Small car sales make colossal gains

Times Staff Writer

After years in the slow lane, cars may finally be taking back the roads from sport utility vehicles and trucks.

Soaring gasoline prices and flagging consumer confidence drove the industry to new depths last month, with shoppers -- when they did buy -- going for fuel-efficient, smaller cars. In a month that saw the lowest overall U.S. vehicle sales in 13 years, carmakers saw light-truck and SUV sales plummet 17.4% compared with April 2007, according to Autodata Inc., while passenger cars were up 5.2%.

For years, sales of trucks and SUVs far outpaced passenger car sales. But in April, Americans bought 64,310 more cars than trucks and SUVs, continuing a trend that began in March, when cars pulled ahead by about 3,000.

"The most basic historical truth is that when fuel prices go up, people buy smaller cars," said Aaron Bragman, auto industry analyst at Global Insight, noting that gas, which hit a national average of about $3.61 a gallon this week, may now be the leading factor in automobile choice. "Trucks are heading south."

From carmaker to carmaker, the story was much the same. General Motors Corp., the top-selling automaker in the U.S., was flat in car sales, but down 26.7% in trucks. Ford Motor Co., crowing about a 44% increase in sales of its popular new Focus, got hit to the tune of 18% on the truck side. Accounting for total car and truck sales, both had overall sales declines for the month, down 16.2% and 12.1%, respectively.

Even Japanese carmakers, more buoyant than the Detroit Three in overall sales, took their licks on trucks, with Nissan Motor Co. truck sales down 11.7%, even as its car sales increased 20%. Toyota Motor Corp., too, lost big on trucks, with an 8% decline balancing against an 11.9% increase in cars.

Since automakers like Nissan and Toyota have a much higher ratio of cars to trucks than their U.S. counterparts, they enjoyed overall sales increases last month, with Toyota up 6.7% and Nissan up 3.4%.

Jesse Toprak, executive director of industry analysis at, however, was quick to point out that even the Japanese carmakers are slightly down overall through the first four months of the year. With consumer confidence in the toilet, "a lot of people are not buying, period. The economy is causing people to postpone choices," he said.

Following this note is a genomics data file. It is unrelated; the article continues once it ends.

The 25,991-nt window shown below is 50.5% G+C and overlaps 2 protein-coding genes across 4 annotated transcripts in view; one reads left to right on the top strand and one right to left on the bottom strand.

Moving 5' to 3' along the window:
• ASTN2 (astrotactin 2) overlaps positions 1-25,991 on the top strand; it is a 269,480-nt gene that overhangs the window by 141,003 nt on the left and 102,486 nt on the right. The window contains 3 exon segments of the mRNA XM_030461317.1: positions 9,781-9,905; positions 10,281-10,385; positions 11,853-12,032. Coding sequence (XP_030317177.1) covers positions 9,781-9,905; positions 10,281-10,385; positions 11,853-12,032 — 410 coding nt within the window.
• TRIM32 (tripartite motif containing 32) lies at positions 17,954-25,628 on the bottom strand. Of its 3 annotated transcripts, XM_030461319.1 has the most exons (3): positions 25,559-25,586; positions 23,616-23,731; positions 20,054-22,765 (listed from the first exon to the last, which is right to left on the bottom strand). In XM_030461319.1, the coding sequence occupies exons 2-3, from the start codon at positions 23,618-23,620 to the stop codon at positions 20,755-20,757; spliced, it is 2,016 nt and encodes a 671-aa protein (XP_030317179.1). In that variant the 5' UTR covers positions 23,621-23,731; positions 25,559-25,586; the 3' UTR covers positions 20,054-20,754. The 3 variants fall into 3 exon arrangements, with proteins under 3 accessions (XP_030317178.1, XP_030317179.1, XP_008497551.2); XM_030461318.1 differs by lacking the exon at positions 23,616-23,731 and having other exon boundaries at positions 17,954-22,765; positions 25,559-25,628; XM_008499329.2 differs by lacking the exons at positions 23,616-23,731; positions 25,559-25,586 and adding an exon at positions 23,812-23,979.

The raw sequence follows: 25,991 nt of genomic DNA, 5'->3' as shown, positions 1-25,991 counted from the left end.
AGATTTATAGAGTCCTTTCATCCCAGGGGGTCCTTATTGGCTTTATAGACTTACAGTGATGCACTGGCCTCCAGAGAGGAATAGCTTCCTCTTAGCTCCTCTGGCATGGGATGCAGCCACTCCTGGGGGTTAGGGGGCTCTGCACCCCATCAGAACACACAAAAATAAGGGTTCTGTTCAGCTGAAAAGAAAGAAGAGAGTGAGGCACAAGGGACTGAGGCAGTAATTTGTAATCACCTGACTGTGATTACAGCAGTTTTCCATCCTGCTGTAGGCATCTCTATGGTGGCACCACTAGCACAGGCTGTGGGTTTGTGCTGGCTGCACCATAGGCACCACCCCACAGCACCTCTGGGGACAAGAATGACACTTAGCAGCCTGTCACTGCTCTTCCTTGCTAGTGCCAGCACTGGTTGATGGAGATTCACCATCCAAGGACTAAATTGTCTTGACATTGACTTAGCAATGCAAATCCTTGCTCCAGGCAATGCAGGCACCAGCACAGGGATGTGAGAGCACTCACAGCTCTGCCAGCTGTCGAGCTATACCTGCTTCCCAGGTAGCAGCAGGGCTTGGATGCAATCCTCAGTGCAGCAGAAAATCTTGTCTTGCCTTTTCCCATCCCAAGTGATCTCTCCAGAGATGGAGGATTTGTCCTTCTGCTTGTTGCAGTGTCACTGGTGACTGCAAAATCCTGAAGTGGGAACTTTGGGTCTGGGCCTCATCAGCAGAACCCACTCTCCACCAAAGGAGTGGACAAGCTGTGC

Overall, Americans purchased 1.25 million vehicles in April, 110,000 fewer than in April 2007 and below's forecast of 1.3 million. "The month was even lower than we expected," Toprak said.

On the heels of the results, Standard & Poor's cut its expectations for 2008 total sales by 150,000 vehicles to 15.15 million. Last year, U.S. consumers bought 16.1 million cars and trucks; if consumers were to continue buying at April's rate through the remainder of 2008, the yearly total would be only 14.4 million.

Carmakers, eager to find some ray of sunshine, pointed out sales increases of individual models or segments.

"Consumer preference is shifting and we're shifting with it, as evidenced by our strong car and crossover sales," said Mark LaNeve, vice president of sales and marketing for GM North America. A few models of crossover vehicles including the Buick Enclave sold well, but overall the segment was down slightly.

But then again, when the crucial pickup market is down more than 20%, perhaps a 0.4% decline isn't all that negative.

Cars, meanwhile, sold -- and the smaller, the better.

The Toyota Yaris, an $11,350 econobox that can get upward of 30 miles per gallon, was up 58%, while the comparable Honda Fit was up 67%. There were also gainers among mid-size cars, with the Nissan Altima leading the charge at 39%. The hybrid Prius, with 21,757 sold, was up 67%.

Chrysler couldn't find any silver lining in the numbers. Truck sales dropped 26.4% and cars slid 14%. Its top-selling vehicle, the Dodge Ram full-size pickup, was down 23%.

Several automakers predict a rebound in the second half of 2008, saying that the federal economic stimulus package will get drivers on dealership lots by summer. But skepticism outside the industry is abundant.

"I don't think a $600 check for each person will get anyone to buy more cars," Bragman said. "Maybe they'll pay their mortgages instead."




Little engines that could

Toyota Yaris

MSRP: $11,350

Fuel economy: 29 mpg city/36 highway (32 combined)

April sales: 11,232, up 58%


Ford Focus

MSRP: $14,395

Fuel economy: 24 mpg city/35 highway (28 combined)

April sales: 23,850, up 44%

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